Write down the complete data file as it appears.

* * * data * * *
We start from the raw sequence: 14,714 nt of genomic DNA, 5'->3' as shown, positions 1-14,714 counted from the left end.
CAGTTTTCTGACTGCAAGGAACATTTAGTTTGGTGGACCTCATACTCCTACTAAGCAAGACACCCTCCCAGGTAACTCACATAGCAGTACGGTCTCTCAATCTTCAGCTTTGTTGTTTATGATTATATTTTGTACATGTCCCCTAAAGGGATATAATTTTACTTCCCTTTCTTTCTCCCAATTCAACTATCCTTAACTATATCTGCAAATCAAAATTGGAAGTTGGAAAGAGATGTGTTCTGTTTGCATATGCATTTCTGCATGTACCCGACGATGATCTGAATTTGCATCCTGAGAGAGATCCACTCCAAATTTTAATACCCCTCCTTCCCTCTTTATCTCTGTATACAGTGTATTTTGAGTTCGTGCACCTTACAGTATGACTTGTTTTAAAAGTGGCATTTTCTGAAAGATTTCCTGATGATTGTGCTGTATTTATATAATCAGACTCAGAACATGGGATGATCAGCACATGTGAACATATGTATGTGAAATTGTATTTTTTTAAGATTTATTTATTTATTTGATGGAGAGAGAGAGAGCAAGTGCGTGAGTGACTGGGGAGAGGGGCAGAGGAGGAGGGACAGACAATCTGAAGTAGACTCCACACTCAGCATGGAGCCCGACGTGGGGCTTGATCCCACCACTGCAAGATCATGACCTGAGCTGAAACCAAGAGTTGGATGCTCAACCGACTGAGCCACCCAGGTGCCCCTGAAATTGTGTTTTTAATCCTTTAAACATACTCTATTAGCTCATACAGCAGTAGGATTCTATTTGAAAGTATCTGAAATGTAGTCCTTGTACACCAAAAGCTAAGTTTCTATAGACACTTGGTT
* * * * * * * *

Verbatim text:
We start from the raw sequence: 14,714 nt of genomic DNA, 5'->3' as shown, positions 1-14,714 counted from the left end.
CAGTTTTCTGACTGCAAGGAACATTTAGTTTGGTGGACCTCATACTCCTACTAAGCAAGACACCCTCCCAGGTAACTCACATAGCAGTACGGTCTCTCAATCTTCAGCTTTGTTGTTTATGATTATATTTTGTACATGTCCCCTAAAGGGATATAATTTTACTTCCCTTTCTTTCTCCCAATTCAACTATCCTTAACTATATCTGCAAATCAAAATTGGAAGTTGGAAAGAGATGTGTTCTGTTTGCATATGCATTTCTGCATGTACCCGACGATGATCTGAATTTGCATCCTGAGAGAGATCCACTCCAAATTTTAATACCCCTCCTTCCCTCTTTATCTCTGTATACAGTGTATTTTGAGTTCGTGCACCTTACAGTATGACTTGTTTTAAAAGTGGCATTTTCTGAAAGATTTCCTGATGATTGTGCTGTATTTATATAATCAGACTCAGAACATGGGATGATCAGCACATGTGAACATATGTATGTGAAATTGTATTTTTTTAAGATTTATTTATTTATTTGATGGAGAGAGAGAGAGCAAGTGCGTGAGTGACTGGGGAGAGGGGCAGAGGAGGAGGGACAGACAATCTGAAGTAGACTCCACACTCAGCATGGAGCCCGACGTGGGGCTTGATCCCACCACTGCAAGATCATGACCTGAGCTGAAACCAAGAGTTGGATGCTCAACCGACTGAGCCACCCAGGTGCCCCTGAAATTGTGTTTTTAATCCTTTAAACATACTCTATTAGCTCATACAGCAGTAGGATTCTATTTGAAAGTATCTGAAATGTAGTCCTTGTACACCAAAAGCTAAGTTTCTATAGACACTTGGTT